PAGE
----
Anonymous methods and closure

This article was originally published in VSJ, which is now part of Developer Fusion.

Anonymous methods were introduced in .NET 2.0, and while they sound like something designed to implement “dirty” shortcuts, they are a welcome addition to C#. The big problem with Anonymous methods is figuring out what the problem is that they are designed to solve. So let’s take a look at what they are for.

On one level anonymous methods are just about making delegates easier to create. A delegate is just an object that “wraps” a function call. Before you can use a delegate to wrap a function, you have to create a delegate type that has the signature of the function you want to wrap. Then you instantiate the type, wrap the function and use it. What all this means is that you have to invent multiple names for what in most cases is a single idea. For example, if you want to wrap a “Hello World” function, you first create a suitable delegate type:

delegate void MyHelloDelegateType();

…then you have to create the function:

void Hello()
{
MessageBox.Show(“Hello From a Delegate”);
}

…and finally create an instance of the delegate type specifying the function that it is to wrap:

MyHelloDelegateType MyHelloDelegate1 =
    new MyHelloDelegateType (Hello);

…or equivalently:

MyHelloDelegateType MyHelloDelegate1 =
    Hello;

Calling the function via the delegate is just a matter of using its name:

MyHelloDelegate1();

You can see that we have had to invent MyHelloDelegateType, Hello, and MyHelloDelegate, which is fine if you are going to create multiple instances of the type and wrap multiple functions, but in most cases the type, the delegate and the method are more or less a single entity. The idea of an anonymous method allows you to fuse the identity of the delegate with the function it wraps. For example, we can create an instance of MyHelloDelegateType

MyHelloDelegateType MyHelloDelegate1 =
    delegate()
    {
    	MessageBox.Show(
    		“Hello From a Delegate”);
    };
MyHelloDelegate1();

One identifier less might not seem much of a victory, but now we can recast the code to express the fact that the delegate type is really about the signature and the delegate instance is about what actually happens by renaming the delegate “Hello”:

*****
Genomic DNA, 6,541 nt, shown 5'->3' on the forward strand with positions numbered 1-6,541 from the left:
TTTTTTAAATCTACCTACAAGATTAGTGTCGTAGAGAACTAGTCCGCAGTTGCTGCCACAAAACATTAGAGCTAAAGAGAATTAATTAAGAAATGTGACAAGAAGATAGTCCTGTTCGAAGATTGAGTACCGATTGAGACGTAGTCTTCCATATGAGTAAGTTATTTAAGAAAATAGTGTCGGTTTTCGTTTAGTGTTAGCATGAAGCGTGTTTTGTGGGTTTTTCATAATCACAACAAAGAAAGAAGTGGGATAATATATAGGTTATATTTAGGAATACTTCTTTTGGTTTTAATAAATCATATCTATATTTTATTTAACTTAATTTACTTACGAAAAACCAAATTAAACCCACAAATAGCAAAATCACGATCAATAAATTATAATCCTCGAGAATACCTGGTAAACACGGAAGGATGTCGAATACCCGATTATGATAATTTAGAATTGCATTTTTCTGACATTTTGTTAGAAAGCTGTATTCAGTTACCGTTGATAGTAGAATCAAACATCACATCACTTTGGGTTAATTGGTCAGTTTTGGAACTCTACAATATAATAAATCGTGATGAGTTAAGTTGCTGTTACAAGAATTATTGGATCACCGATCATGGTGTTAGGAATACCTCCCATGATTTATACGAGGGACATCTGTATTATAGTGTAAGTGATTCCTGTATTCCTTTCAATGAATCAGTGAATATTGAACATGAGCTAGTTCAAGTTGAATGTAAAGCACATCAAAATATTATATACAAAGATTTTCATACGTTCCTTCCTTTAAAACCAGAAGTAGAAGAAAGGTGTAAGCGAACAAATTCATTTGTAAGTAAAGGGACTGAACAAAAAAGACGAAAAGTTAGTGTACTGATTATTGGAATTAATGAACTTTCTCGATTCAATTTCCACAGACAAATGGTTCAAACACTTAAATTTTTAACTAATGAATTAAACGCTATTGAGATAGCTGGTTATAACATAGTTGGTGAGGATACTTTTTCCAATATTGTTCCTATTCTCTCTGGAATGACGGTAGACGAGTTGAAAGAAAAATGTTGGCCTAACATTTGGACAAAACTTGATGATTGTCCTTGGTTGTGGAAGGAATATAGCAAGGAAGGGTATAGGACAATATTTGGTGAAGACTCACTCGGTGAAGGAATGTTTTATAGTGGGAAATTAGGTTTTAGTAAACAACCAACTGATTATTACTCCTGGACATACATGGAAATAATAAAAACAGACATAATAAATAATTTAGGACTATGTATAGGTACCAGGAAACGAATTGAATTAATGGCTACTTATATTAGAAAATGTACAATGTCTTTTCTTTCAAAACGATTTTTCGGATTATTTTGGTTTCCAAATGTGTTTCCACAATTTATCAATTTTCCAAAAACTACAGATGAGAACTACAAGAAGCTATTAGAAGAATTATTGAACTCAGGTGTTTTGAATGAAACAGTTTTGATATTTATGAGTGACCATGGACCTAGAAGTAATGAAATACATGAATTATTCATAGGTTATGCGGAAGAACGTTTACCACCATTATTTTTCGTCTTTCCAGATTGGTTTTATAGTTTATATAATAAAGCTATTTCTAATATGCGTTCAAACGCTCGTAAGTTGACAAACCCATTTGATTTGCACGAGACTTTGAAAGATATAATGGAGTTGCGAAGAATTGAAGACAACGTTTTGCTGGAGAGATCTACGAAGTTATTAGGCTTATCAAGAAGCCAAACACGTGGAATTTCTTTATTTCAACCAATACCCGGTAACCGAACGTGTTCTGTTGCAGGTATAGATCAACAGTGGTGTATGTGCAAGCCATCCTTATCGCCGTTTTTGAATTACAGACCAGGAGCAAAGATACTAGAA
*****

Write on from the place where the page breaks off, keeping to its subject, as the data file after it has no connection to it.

MyHelloDelegateType1 Hello1 =
    delegate()
{
MessageBox.Show(“Hello From a Delegate”);
};
Hello1();

You can specify parameters in the function definition by treating the keyword “delegate” as if it were the function’s name. For example:

MyHelloDelegateType2 Hello2 =
    delegate(string Msg)
{
    MessageBox.Show(Msg);
};

However for this to work we need to define another delegate type:

delegate void MyHelloDelegateType2(
    string MyString);

Notice that the identifier used as the parameter in the type definition doesn’t carry any meaning – it’s just there for the syntax. Perhaps the C style signature specification:

delegate void
    MyHelloDelegateType2(string);

…would be better, but this doesn’t work. With the type defined we can now call the delegate in the usual way:

Hello2(“Hello delegate 2”);

The situation is a little more complicated than this simple example suggests. In fact the anonymous method doesn’t have to match the signature of the delegate type exactly. As long as the delegate type has no out parameters, then the anonymous method can be defined with no parameters. For example, the following is perfectly legal even though the delegate type specifies a single string parameter:

MyHelloDelegateType2 Hello3 = delegate
{
    MessageBox.Show(
    	“Default message!”);
};

However you still have to call the delegate with the correct signature:

Hello3(“dummy”);

The parameter supplied is simply thown away, and you can see why this approach doesn’t work if there is an out parameter defined – where would the return value come from?

So what are anonymous methods good for? They certainly save one level of naming confusion, but in some cases they can remove the need for any new names at all. For example, consider the Find method of the Array object defined as:

public static T Find<T> (T[] array,
    Predicate<T> match
)

The Predicate delegate function is defined as:

public delegate bool Predicate<T>(T obj)

Without anonymous methods you would have to define a Predicate method, wrap in a delegate and pass it to the Find method. With anonymous method it can be as simple as:

int result = Array.Find(
    A, delegate(int x) {
    return (x < 0);
});

In short, anonymous methods are good for short functions that you want to use “at once”.

Closure?

So far so good, anonymous methods save on names and are good when you want a function “now” – but they have hidden depth. You will often hear JScript programmers talking about “closure”, and now you can join in because C# has “closure” – of a sort. Consider the following code:

int i = 0;
MyHelloDelegateType1 Hello2=delegate()
{
    i++;
    MessageBox.Show(i.ToString());
};
Hello2();
Hello2();
Hello2();
MessageBox.Show(i.ToString());

You might find it surprising that this code is legal, let alone that it reveals that the value of i is incremented each time the delegate is called and the final statement shows that it is indeed the local variable that is changed. This behaviour is described by saying that the anonymous method “captures” the variables in the scope of its containing or outer function. Many programmers refer to this as “closure” or “lexical closure”, although there is much debate about what exactly constitutes closure, and you will find some saying that C# doesn’t support it and others that it does. The issue comes down to whether the value or the variable is captured at the time of creation. C# captures the variable and, for me at least, this is good enough to be called closure.